"Such an oath . . . only to those fit," etc. To exclude whom? Said R. Papa: To exclude a king, and R. Aha b. Jacob said: To exclude a gambler. To him who says "a gambler," so much the more a king, and to him who says "a king" a gambler is not excluded, since biblically he is fit, and only the rabbis have declared him unfit.
"In the presence as well as in the absence of the court." What is their point of difference? The rabbis said in the presence of R. Papa: The theory "Deduce from it, and again from it," in case one thing is deduced from another (i.e., any further provision connected with A may be transferred to B) is the theory of R. Mair (as explained further on). The opponents of R. Mair, however, hold the theory of "Deduce from it, the rest, however, leave in its place" (i.e., after having transferred the main provision of A to B, we are to let B retain its own character); thus the case of witnesses is inferred from the case of a deposit; as in a deposit one is liable only when swearing himself, so also in the case of witness; again, as in the former case it is indifferent the presence or absence of the court, so also with witnesses; and this is R. Mair's theory just mentioned. The rabbis, however, who uphold the other theory, argue thus: As in a deposit, he is liable when swearing himself, so also in the case of witnesses; but if one is sworn by others which case can take place only in the presence of the court but not otherwise, we have a case that must retain its own characteristics; and the same is the case when he swears himself, it must be in the presence of the court. Said R. Papa to them: If the rabbis of the Mishna inferred this from the case of a deposit, they would certainly adopt also R. Mair's theory above mentioned; the reason, however, why the rabbis do not adopt it is that they proceed by an inference a fortiori--viz.: since one is liable when sworn by others, so much the more he is liable, if he himself swore; and concerning this there is a rule: "It is sufficient that the result derived from inference be equivalent to the law from which it is drawn;" and since the case of being sworn by others must take place only in the court, the same is in the case of swearing himself.
"Guilty for an intentional oath," etc. Whence is this deduced? From what the rabbis taught: In all other cases (concerning an offering) it reads "Escaped his recollection," except this case; hence, this teaches that one is liable for an intentional oath, just as for an unintentional.
"For an error in intentional testifying," etc. What instance could illustrate this? Said R. Jehudah in the name of Rabh: If one says, I know this oath to be prohibited, but I do not know that the liability therefor is an offering.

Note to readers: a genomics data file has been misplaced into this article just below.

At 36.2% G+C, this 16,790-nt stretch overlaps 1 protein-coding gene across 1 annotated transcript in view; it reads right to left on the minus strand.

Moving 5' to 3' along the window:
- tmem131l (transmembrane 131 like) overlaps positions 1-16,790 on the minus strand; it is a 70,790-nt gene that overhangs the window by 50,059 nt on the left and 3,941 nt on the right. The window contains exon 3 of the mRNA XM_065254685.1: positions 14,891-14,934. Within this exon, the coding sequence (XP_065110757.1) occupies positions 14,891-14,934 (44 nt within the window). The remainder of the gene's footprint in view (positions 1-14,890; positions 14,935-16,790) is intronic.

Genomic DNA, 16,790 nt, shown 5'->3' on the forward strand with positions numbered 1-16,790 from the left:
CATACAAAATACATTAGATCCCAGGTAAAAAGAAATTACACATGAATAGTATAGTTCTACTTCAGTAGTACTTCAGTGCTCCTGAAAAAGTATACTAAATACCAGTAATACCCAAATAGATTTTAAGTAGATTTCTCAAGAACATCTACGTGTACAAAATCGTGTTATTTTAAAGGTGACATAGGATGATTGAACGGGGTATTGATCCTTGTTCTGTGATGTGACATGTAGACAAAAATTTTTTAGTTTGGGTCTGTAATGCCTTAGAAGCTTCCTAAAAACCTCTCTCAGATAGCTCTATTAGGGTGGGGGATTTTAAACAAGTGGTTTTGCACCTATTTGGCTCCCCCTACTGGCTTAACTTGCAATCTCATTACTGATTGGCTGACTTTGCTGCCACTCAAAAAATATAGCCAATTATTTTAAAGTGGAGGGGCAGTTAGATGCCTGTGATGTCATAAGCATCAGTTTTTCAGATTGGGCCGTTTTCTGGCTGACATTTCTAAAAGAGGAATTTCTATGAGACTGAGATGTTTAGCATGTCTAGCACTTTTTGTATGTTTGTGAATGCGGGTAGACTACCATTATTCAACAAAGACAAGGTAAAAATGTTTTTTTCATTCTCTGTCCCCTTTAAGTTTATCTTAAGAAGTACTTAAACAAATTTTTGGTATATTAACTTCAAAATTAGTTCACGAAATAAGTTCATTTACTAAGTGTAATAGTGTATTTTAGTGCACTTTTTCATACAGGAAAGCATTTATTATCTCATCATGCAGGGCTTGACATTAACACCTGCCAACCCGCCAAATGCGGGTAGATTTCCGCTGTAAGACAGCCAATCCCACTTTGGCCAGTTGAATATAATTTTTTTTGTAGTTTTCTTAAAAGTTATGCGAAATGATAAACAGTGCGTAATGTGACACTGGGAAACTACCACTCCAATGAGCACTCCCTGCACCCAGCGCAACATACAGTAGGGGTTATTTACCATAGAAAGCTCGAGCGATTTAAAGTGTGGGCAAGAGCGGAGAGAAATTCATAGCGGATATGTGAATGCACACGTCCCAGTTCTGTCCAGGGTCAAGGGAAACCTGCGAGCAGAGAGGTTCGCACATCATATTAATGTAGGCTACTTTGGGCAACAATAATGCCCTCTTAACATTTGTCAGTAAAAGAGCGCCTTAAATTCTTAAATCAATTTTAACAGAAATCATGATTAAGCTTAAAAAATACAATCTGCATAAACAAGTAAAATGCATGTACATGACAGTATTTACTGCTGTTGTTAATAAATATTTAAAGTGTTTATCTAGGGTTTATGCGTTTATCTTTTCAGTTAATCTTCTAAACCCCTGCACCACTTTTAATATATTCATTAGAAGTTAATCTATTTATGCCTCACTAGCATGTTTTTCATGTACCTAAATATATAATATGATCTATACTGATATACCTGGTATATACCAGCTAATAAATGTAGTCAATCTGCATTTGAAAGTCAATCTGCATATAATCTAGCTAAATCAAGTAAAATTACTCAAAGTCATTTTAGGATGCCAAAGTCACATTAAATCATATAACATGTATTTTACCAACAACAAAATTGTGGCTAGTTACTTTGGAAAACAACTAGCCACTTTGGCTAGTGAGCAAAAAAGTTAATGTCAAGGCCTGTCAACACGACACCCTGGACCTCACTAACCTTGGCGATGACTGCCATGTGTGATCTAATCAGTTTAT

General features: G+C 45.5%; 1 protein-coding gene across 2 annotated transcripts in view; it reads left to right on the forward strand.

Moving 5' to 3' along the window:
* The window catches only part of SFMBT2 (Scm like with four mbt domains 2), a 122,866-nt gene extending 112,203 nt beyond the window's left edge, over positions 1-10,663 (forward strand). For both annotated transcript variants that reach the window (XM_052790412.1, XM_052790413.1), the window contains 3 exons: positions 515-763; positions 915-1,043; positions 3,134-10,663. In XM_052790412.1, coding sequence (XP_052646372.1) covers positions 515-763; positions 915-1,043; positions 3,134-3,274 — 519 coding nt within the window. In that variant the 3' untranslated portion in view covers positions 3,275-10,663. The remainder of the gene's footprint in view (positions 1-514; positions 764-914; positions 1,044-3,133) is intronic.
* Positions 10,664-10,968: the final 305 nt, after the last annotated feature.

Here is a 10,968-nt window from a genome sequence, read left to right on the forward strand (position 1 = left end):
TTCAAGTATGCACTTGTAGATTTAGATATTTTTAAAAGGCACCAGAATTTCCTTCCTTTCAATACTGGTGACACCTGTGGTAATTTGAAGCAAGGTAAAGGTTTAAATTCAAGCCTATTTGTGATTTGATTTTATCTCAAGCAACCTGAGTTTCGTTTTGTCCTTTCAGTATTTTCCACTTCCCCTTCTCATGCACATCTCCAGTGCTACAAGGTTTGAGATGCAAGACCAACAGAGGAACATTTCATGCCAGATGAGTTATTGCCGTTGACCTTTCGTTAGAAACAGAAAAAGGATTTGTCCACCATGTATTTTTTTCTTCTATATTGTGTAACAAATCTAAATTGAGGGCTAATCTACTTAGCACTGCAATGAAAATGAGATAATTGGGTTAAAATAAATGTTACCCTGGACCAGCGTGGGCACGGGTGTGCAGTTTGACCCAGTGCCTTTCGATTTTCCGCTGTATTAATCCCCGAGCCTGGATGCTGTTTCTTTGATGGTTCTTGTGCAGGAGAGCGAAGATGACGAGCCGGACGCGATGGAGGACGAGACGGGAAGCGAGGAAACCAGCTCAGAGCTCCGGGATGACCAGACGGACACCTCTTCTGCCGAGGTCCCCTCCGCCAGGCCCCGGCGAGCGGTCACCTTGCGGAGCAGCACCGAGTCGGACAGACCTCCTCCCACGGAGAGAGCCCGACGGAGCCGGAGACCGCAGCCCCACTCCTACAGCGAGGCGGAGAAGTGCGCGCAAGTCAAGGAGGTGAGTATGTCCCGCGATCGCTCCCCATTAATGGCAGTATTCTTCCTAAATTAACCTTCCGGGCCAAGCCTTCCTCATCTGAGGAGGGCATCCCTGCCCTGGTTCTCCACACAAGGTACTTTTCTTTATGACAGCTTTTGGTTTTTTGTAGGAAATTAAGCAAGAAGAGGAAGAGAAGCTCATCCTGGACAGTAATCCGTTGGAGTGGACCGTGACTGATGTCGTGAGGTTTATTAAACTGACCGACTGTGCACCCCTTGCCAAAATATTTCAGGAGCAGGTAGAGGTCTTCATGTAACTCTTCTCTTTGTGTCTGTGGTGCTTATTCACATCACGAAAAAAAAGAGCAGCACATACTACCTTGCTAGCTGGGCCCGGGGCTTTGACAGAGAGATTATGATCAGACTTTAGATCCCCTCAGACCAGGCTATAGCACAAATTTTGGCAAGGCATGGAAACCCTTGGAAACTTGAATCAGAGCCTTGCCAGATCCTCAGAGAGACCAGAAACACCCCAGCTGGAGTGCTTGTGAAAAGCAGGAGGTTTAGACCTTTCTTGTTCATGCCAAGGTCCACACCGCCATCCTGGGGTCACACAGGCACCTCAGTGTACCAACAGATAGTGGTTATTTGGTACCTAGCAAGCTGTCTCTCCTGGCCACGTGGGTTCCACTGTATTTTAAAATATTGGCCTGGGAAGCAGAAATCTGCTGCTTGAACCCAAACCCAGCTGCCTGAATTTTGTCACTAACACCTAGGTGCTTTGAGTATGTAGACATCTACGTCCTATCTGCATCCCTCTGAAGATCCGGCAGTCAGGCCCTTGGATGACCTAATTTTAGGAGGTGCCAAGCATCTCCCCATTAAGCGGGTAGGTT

"But they are not liable when made in error." Shall we assume that this Mishna decides the question discussed above by R. Kahana and R. Assi, concerning the saying of Rabh made in the college? Nay; it was necessary for Rabh to teach them that, since otherwise one might say that the decision of the Mishna. concerns only that case with regard to which the Scripture does not mention "Escaped," etc. (i.e., the case concerning witnesses), but it does not apply to an uttered oath regarding which "Escaped" is mentioned, so that any error entails liability; therefore he came to teach that even in such case there is no liability.
MISHNA II.: How does a witness-oath come about? If someone said to two: Come and bear witness for me, and they say, We swear that we know no testimony for you, or they said, We know nothing to testify for you, whereupon he answers, Do you swear, and they say, Amen, they are liable. If he repeated this five times outside of court, and upon coming before the court they confessed and testified, they are free; but if they deny it also here, they are guilty for each time severally. If, however, he repeated his adjuration five times in presence of the court and they denied, they are liable but once. Said R. Simeon: What is the reason? Because they are not able to retract the previous statement and to testify. If the two denied simultaneously, they both are guilty, but if successively, only he who denied first is guilty, while the second one is free. If one of them denies and the other confesses the truth, the denier is guilty. If there were two parties of witnesses and both denied successively, the two are guilty, since the testimony could have been established by either one.
GEMARA: Said Samuel: If the witnesses saw one running after them and said to him: What are you running for, we swear that we know no testimony for you, they are free, as liability attaches only to the case when they heard him adjuring them.
What news does Samuel come to teach us? Is this not plainly stated in the last part of Mishna V.--viz.: "They must hear it from the mouth of the plaintiff"? Samuel finds it necessary to teach the case where he runs after them, lest one say that running he considered equivalent to direct asking. But even this point is already stated in our Mishna--viz.: "If one said," which renders it obvious that if he did not say it is not considered? Nay; if not for Samuel's statement, it could be said that the expression of the Mishna is merely usual language; and it seems, indeed, to be no more than that, for the same expression is used in the next chapter concerning the oath of a depositary, and there the "said" can be meant only said, as it reads [Lev. v. 21]: "If he lie unto his neighbor," where there can be no difference whether one is asked or not; hence, the expression there is not particular (therefore Samuel teaches that in our Mishna the language is particular).